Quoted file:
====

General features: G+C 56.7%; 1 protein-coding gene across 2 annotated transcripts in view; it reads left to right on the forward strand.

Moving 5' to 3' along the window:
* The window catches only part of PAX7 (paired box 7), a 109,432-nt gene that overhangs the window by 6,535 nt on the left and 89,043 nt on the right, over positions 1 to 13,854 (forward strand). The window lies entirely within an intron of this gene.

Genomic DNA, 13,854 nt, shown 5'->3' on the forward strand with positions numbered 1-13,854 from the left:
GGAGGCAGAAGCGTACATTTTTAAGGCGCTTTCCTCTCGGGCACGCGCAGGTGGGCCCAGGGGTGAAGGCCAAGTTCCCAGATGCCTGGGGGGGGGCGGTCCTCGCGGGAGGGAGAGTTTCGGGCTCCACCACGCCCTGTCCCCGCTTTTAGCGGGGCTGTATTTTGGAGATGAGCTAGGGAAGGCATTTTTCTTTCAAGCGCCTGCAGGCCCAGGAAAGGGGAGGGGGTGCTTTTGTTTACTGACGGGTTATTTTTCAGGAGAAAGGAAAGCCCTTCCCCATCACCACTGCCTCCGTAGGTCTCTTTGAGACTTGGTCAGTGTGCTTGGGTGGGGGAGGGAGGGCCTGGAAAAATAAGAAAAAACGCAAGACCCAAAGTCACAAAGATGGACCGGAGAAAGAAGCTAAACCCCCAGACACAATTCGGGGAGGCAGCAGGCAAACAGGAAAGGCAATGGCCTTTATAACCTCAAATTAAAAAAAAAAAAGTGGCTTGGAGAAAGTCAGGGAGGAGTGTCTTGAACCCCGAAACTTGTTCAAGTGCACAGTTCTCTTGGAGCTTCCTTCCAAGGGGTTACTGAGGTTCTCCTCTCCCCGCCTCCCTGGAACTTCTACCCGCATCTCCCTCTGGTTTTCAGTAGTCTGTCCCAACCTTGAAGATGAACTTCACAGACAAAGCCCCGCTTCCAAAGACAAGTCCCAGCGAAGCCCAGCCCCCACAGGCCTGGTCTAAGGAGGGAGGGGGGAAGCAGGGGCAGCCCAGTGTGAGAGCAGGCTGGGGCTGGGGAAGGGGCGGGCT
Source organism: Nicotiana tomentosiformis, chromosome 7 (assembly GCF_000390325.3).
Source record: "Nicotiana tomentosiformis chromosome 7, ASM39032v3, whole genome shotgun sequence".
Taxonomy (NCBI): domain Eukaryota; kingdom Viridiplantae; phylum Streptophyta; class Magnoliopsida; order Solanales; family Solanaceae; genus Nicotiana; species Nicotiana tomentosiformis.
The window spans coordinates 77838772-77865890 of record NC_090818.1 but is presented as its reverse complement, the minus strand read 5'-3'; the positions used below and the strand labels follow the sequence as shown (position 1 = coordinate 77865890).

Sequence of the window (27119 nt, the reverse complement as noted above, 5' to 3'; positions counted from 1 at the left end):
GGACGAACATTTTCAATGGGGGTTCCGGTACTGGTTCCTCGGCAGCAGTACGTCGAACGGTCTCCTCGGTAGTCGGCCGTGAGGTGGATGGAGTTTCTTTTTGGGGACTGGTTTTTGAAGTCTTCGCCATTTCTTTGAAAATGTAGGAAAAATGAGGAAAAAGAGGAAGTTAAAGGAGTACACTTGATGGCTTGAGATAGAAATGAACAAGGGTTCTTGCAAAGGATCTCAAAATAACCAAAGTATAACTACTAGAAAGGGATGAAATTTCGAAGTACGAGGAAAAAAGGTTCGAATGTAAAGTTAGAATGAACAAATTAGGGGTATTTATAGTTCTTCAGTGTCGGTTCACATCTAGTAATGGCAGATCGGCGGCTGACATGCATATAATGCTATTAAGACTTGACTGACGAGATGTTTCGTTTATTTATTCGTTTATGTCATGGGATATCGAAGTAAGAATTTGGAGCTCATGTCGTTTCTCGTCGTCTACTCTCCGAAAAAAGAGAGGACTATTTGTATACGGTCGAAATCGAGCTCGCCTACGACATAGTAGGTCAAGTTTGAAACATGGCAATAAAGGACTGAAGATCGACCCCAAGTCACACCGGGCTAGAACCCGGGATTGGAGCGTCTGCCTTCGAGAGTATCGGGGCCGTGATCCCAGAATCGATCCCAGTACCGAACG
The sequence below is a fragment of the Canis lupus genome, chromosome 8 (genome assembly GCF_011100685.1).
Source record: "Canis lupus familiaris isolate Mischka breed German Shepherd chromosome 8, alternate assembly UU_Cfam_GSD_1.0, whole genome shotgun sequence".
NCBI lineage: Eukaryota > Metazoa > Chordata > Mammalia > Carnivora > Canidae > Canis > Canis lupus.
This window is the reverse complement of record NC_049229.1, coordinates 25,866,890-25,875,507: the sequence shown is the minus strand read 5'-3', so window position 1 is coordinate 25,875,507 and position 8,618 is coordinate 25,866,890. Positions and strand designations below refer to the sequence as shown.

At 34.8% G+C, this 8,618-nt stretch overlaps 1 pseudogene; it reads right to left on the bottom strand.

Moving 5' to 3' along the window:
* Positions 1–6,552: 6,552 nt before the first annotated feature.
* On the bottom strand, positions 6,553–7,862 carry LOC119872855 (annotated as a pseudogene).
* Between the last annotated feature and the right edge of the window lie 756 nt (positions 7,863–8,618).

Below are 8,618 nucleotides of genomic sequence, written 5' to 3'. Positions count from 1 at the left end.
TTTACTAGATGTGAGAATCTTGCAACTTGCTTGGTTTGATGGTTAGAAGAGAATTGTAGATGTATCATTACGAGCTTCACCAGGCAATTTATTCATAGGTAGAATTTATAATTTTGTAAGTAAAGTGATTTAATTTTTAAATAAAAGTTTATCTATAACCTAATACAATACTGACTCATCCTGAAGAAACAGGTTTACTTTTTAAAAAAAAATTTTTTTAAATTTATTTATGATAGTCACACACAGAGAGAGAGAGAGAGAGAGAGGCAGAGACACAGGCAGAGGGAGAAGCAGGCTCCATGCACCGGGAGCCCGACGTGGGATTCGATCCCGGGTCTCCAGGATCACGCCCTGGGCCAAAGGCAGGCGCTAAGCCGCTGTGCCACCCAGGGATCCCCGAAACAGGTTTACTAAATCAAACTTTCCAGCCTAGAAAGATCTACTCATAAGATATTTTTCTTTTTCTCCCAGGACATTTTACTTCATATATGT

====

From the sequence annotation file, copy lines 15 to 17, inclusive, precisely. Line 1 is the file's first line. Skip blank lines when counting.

This window is the reverse complement of record NC_049229.1, coordinates 25,866,890-25,875,507: the sequence shown is the minus strand read 5'-3', so window position 1 is coordinate 25,875,507 and position 8,618 is coordinate 25,866,890. Positions and strand designations below refer to the sequence as shown.

At 34.8% G+C, this 8,618-nt stretch overlaps 1 pseudogene; it reads right to left on the bottom strand.

Moving 5' to 3' along the window: